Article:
The biggest trends we’re seeing right now are explosions of Serious Games and what we’re calling “Puzzler” Games being used for educational purposes. Serious games are games that address ‘real-world’ problems and the skills people need to address them. “Puzzler” games are those that require solving a challenge, mystery, riddle or similar…for kids this means they need to apply critical-thinking and problem-solving skills, as well as take different perspectives and weigh arguments or evidence.
What are your personal favorite apps right now?
I have two sets of favorite apps right now. First, I really like the Logtera apps for early elementary kids. They’re targeting Common Core-aligned reading and math skills and integrating some great gaming principles in their approach…adapting levels of difficulty, mastery-based learning and strong performance feedback. And my favorite Puzzler apps are the hidden object games from Big Fish Games. It’s great fun to run around inside of the game, collecting hidden objects and clues to solve a mystery. And some of them are really challenging, even for an adult!
What was your favorite game as a child?
My favorite game as a child was the board game Clue. Even then I loved the games where I had to solve mysteries.
What advice do you have for aspiring educational app developers?
I think my first piece of advice would be to decide what you expect a student to learn from an app and what she should be able to do by the time she is done using the app. Then decide what is considered acceptable evidence of mastery of those skills and how you’re going to capture that performance in the app. A backward-design approach is really helpful so that you end up with an app that actually teaches what kids need to know and be able to do.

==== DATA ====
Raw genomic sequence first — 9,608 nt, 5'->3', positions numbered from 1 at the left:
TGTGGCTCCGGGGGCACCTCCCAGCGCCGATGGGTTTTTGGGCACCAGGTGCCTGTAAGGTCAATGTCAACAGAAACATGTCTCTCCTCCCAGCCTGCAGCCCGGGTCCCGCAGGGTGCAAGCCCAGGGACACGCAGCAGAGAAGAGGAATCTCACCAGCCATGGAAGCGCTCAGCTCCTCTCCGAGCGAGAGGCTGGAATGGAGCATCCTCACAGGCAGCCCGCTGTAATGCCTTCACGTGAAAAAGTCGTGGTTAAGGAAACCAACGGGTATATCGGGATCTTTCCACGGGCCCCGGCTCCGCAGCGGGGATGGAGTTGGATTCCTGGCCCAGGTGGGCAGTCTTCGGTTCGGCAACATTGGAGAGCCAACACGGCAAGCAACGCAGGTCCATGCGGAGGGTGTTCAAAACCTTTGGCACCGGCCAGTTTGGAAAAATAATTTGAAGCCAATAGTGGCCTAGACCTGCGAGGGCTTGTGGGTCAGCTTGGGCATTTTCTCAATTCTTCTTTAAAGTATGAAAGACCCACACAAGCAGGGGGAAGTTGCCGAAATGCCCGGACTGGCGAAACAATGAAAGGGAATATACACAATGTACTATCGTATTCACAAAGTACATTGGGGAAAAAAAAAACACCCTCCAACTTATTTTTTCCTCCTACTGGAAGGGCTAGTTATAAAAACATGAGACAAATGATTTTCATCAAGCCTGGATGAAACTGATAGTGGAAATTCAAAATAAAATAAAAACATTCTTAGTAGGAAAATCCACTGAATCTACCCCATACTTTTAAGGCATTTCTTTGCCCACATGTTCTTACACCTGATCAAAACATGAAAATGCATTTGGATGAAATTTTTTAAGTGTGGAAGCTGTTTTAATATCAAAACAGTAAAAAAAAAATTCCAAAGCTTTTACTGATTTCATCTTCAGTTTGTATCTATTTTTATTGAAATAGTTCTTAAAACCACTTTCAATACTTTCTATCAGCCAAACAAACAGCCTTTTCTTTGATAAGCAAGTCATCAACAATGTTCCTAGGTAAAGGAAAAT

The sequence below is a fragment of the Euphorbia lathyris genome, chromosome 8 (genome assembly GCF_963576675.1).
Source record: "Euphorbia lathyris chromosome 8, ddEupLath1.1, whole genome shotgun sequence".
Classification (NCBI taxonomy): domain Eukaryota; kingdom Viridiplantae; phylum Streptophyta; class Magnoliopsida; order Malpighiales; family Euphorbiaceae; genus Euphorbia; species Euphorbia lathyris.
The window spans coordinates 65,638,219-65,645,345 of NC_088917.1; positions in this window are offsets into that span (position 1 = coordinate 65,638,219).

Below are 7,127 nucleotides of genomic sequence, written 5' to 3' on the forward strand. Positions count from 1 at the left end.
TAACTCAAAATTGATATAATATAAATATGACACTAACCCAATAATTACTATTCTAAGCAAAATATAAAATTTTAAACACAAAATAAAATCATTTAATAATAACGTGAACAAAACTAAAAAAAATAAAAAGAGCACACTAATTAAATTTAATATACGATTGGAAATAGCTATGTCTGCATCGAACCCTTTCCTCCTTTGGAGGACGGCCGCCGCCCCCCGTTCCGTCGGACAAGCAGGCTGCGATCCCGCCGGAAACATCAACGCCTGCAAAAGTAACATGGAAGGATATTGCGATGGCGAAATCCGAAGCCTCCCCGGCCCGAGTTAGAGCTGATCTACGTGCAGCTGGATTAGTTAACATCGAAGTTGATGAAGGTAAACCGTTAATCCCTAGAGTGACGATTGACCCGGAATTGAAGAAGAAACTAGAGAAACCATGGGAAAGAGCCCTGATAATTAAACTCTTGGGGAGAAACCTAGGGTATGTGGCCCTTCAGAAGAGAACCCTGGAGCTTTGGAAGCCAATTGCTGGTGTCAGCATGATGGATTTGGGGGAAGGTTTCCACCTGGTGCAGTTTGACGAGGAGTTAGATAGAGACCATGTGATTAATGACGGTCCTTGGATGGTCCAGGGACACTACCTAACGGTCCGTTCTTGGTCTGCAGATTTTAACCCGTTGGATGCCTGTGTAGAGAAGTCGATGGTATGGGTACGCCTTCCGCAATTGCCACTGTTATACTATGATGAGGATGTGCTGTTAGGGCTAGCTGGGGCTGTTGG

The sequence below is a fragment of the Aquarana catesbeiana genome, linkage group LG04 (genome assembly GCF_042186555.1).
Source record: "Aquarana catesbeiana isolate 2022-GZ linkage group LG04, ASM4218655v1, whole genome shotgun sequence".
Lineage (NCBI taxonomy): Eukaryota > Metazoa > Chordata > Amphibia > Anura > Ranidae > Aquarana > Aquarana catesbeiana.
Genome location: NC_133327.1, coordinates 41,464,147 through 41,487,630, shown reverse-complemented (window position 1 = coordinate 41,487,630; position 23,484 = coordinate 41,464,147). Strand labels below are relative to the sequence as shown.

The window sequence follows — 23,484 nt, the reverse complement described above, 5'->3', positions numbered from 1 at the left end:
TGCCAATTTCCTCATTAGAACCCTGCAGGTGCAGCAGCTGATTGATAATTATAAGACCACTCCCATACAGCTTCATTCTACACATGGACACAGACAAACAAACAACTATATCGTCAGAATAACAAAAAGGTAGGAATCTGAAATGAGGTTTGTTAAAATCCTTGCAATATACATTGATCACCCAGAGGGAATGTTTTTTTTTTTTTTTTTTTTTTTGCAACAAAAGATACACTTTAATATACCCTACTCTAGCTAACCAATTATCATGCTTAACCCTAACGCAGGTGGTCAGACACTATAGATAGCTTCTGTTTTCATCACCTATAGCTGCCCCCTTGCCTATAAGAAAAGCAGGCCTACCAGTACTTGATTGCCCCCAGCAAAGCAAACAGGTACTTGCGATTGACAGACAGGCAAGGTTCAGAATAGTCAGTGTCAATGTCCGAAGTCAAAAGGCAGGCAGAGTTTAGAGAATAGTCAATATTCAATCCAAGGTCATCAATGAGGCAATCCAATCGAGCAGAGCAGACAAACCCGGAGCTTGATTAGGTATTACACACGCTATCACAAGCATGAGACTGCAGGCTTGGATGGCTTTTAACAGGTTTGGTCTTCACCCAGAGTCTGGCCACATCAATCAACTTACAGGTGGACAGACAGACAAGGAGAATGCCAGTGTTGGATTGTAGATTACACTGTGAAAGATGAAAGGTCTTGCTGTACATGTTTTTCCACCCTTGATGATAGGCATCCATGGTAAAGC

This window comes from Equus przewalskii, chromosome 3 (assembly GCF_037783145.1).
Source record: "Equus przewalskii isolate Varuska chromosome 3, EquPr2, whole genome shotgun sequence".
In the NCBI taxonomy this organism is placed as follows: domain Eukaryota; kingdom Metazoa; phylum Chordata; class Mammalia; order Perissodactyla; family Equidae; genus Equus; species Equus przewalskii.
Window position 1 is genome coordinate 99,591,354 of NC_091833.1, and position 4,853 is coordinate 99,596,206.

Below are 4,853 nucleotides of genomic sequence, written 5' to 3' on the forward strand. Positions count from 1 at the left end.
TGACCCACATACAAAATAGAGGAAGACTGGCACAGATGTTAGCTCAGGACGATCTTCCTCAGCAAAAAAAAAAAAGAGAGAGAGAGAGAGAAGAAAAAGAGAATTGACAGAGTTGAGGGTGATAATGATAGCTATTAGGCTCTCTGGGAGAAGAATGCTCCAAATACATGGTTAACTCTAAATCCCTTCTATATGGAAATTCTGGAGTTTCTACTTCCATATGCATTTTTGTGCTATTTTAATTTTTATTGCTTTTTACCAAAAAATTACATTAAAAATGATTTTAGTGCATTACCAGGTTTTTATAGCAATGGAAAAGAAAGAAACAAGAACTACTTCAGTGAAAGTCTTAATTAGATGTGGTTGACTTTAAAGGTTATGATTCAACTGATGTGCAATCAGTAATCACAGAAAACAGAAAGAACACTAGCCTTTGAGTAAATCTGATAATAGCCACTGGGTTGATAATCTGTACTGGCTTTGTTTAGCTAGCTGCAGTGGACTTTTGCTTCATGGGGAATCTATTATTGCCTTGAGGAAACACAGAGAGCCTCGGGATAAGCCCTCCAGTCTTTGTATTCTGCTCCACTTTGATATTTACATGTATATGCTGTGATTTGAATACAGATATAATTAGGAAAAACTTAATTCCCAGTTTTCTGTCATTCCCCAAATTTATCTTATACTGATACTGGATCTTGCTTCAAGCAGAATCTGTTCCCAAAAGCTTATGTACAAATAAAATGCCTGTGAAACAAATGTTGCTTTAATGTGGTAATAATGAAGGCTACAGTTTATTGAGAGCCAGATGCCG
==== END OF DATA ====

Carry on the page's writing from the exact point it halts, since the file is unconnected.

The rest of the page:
Best day so far at Balefire Labs?
My best days are when teachers write to me and tell me what a difference our service makes for them and their students. I hear from teachers who were overwhelmed and frustrated trying to find effective educational apps to use in their classrooms. Now that they use our service they can pick off of our recommended list, save time vetting apps, and focus on integrating apps into their curriculum. When teachers write and say “thank you” to me for really helping them and their kids, that makes it all worthwhile.
What inspires you?
Naturally, I’m inspired by teachers and kids. But I’m also really inspired by app developers who are putting all of their blood, sweat and tears into making really effective learning apps. It takes so much more time, money and effort to make an app that actually teaches kids, as opposed to just throwing something together that happens to have educational content. My goal is not just to help consumers of apps; my goal is to help those diligent and hardworking developers who are doing it right to get noticed in the market.
As an entrepreneur, how do you find balance in your life?
Balance? What’s that? Balance as an entrepreneur is really difficult, as any entrepreneur would probably agree. Even when I’m not working, my brain is still spinning about work. I try to have planned breaks. I get out and walk my dogs twice a day and don’t take my phone with me. I try to stop working by 8 p.m. every evening and I read a novel for about a half hour when I go to bed at night to get my brain to slow down. I cook dinner most nights and try not to work as many hours on Sundays. But when I’m on a deadline, all bets are off!
Where do you hope Balefire Labs will be within the next 5 years?
Within the next 5 years my goals are to expand our service to include creativity and productivity apps for the classroom, as well as to support the Spanish language market. We’ve been surprised and gratified by how many international teachers and parents are using our service. We’d love to be able to better serve them in their local languages. Spanish would be our first step in that direction.
Thanks, Karen, for a terrific interview!